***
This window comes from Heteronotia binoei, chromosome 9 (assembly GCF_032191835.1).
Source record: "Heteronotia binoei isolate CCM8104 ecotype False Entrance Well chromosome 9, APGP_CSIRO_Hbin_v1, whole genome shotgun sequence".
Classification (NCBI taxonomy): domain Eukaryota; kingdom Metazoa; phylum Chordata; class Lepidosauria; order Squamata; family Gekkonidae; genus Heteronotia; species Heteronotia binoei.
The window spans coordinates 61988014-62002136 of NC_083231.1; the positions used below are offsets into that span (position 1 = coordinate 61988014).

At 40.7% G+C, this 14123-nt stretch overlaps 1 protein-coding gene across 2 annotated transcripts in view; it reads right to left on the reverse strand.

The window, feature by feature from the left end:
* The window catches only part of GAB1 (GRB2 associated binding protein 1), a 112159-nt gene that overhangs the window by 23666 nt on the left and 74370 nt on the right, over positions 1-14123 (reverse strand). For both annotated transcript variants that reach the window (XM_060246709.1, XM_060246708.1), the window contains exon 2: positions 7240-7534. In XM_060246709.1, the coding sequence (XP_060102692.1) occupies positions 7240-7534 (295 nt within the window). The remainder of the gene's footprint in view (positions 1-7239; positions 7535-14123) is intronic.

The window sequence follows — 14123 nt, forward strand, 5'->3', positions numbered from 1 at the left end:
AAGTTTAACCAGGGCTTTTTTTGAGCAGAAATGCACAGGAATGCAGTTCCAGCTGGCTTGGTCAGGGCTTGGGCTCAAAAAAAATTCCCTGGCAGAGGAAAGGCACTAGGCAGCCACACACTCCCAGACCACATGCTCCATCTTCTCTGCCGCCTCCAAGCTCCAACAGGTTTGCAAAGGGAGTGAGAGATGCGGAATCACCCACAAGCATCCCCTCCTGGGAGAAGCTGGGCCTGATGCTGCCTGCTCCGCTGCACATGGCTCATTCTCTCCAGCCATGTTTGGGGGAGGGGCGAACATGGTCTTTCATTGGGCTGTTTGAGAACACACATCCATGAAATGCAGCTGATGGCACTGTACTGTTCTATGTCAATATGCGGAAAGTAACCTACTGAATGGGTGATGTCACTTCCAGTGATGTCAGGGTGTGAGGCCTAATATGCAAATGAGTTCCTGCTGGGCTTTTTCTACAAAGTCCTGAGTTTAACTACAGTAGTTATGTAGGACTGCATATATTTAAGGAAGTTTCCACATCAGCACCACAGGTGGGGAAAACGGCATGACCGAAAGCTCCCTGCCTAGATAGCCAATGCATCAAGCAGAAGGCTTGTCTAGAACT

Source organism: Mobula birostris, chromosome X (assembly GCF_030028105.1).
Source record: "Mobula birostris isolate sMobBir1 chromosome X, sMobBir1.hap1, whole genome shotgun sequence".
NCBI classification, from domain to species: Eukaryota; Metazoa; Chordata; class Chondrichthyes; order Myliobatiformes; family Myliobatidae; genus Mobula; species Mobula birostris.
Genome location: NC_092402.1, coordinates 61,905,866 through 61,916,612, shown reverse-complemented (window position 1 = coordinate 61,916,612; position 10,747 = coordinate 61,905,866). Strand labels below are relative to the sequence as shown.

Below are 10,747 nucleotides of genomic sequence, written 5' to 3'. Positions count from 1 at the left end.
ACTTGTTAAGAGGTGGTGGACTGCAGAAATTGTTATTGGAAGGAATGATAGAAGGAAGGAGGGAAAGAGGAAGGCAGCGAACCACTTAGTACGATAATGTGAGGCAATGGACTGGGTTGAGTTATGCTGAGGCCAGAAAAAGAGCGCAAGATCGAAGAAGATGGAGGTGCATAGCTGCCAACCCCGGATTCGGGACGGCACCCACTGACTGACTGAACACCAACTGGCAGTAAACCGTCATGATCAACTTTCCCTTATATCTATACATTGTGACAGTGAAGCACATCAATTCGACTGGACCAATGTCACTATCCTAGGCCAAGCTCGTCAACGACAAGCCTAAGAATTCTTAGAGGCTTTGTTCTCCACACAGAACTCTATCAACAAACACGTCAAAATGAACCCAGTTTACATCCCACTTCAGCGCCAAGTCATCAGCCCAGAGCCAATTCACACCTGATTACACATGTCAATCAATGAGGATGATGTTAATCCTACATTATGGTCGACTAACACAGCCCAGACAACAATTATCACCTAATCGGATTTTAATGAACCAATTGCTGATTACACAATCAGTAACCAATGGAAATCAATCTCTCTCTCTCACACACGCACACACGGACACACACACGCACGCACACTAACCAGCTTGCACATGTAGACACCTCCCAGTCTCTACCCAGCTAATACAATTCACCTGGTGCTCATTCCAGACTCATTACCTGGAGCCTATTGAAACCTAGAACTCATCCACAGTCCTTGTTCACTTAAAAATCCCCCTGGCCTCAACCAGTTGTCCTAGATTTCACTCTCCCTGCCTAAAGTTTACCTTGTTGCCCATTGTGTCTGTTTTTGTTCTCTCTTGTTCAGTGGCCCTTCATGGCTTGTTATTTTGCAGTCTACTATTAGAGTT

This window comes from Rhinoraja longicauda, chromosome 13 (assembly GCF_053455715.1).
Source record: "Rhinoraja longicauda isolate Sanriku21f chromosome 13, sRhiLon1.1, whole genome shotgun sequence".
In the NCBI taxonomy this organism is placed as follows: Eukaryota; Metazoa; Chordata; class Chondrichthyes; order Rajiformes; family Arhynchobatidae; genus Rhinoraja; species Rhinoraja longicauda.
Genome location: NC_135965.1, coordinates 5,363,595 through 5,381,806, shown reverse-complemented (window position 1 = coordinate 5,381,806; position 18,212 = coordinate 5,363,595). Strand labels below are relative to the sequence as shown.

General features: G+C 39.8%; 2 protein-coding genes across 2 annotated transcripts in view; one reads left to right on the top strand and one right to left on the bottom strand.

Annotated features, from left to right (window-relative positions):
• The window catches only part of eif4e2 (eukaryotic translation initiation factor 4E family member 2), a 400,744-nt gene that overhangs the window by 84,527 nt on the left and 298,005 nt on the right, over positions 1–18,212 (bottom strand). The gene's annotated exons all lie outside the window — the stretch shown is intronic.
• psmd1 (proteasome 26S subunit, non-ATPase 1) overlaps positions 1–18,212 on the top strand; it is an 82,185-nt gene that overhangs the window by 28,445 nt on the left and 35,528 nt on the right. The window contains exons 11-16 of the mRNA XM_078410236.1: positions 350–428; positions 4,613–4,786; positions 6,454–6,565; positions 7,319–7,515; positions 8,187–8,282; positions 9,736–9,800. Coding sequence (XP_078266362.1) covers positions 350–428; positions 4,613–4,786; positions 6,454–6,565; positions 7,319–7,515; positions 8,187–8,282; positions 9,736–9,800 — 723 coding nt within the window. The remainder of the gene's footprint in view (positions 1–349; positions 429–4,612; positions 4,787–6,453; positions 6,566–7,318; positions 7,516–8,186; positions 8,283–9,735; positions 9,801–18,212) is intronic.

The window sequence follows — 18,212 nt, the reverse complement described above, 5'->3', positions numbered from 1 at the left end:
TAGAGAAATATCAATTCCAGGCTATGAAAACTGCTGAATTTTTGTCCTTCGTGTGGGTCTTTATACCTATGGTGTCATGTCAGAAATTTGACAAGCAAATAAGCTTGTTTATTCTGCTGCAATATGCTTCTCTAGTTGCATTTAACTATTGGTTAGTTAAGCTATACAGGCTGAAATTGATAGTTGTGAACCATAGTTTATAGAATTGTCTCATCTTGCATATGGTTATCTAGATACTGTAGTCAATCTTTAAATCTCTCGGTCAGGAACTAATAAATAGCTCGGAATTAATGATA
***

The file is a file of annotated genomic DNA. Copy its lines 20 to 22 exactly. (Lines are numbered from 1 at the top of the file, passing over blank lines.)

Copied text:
General features: G+C 39.8%; 2 protein-coding genes across 2 annotated transcripts in view; one reads left to right on the top strand and one right to left on the bottom strand.

Annotated features, from left to right (window-relative positions):
• The window catches only part of eif4e2 (eukaryotic translation initiation factor 4E family member 2), a 400,744-nt gene that overhangs the window by 84,527 nt on the left and 298,005 nt on the right, over positions 1–18,212 (bottom strand). The gene's annotated exons all lie outside the window — the stretch shown is intronic.